Thursday, March 26, 2015

Random Inspirations

--I am always on the lookout for inspirations for future poetry writing and this morning, I came across this blog post with this poem:

DUSK by Lisa Russ Spaar

Blue, I love your lapis palace,
your stair of melancholy that burns,
but does not consume my heart.

I love the heaven-shot and glinting stares
of all your tall and far-flung windows,
your shadowed sills, your roofless picnic of stars.

I climb your fabled tense of once
and upon a time, your fractured prayer:
that restless hinge: your voice, thick with thorns.

Molly Spencer, the writer of the larger blog post, gives this writing suggestion:  What color (or colors) could you write a direct-address poem to? Something to try, perhaps.

--I thought about all the colors I love:  blue and purple and green.  I thought about jewels and peacock feathers.  But I did not write a poem to a color.

--I read these lines written by Luisa Igloria in this blog post/poem:

The sales clerk said, helpfully: Sometimes
the size is different depending on the maker.

--I thought of factory workers and the Triangle Shirtwaist fire.  I thought of all the ways that workers rebel, the daily resistance, and how it can end in a blaze.  Or maybe it just ends in shirts of slightly different sizes.  I had a vision of factory workers cutting slightly off the pattern, but of course, that process must be mechanized.

--Maybe the machines rebel against the mechanized work, the relentless quest for conformity, the soul-stripping nature of their existence.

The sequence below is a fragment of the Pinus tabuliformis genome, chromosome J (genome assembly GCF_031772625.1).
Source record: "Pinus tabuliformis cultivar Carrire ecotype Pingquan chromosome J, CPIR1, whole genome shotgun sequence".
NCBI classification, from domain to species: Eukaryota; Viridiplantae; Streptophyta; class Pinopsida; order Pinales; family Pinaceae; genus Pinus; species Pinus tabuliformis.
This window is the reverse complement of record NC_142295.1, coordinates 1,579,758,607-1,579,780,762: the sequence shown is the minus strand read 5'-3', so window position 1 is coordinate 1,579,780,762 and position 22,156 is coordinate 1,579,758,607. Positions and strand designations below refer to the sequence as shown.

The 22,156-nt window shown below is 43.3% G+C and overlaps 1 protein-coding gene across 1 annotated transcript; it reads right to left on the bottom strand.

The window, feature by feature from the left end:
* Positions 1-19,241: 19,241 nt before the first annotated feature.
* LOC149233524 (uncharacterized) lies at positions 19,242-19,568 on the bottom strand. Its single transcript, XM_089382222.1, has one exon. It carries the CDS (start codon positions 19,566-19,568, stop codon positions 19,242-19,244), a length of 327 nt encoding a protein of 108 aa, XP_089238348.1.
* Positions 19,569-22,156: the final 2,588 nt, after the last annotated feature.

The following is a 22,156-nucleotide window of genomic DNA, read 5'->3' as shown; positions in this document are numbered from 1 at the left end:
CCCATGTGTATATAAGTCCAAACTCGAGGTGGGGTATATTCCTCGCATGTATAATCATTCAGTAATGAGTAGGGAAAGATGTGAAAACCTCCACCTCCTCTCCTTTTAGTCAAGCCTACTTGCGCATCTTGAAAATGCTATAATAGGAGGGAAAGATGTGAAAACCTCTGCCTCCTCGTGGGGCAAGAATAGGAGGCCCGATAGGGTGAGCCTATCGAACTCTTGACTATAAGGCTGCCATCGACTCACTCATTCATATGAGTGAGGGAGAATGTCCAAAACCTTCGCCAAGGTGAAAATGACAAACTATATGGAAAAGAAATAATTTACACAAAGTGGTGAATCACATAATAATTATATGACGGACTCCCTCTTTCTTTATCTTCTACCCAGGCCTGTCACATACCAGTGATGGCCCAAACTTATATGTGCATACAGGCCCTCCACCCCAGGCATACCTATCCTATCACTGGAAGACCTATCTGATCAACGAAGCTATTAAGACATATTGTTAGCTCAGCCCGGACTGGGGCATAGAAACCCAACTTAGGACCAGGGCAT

--I think of my good friend and her co-existence of a new machine.  She lies awake at night watching it watch her.  I asked if it was noisy, and she said no.  It's just a new presence in the bedroom.

--I think of this machine, and factory machines, and all the tiny machines we keep in our pockets.  How in thrall we are to them!  Yesterday I walked up the stairs with a colleague who could walk up the stairs and text at the same time.   However I was halfway down the hallway before I realized that I had left her behind.  We may be able to text and walk, but few people can text and walk at a quick pace.

--When my parents taught me about resisting peer pressure, we all assumed that I'd be pressured to smoke or take drugs.  Lately, everyone's been telling me how I need to join this century and get a smartphone.  But I already find it hard to be present with humans when I'm surrounded by other machines.  Why would I want to add a little despot of a machine to the menagerie?

--I think of machines and how much music has been mechanized.  I think of how many elements of modern music annoy me:  the drum beat that never changes, the people who sing at full-throated warble, the people who don't sing but mutter, the sinister/thuggish undertones and overtones.  Some days I just want to avoid the gym altogether.

--But then I wouldn't overhear nuggets like this one:  "It should be against the rules to bring baked goods to the gym."

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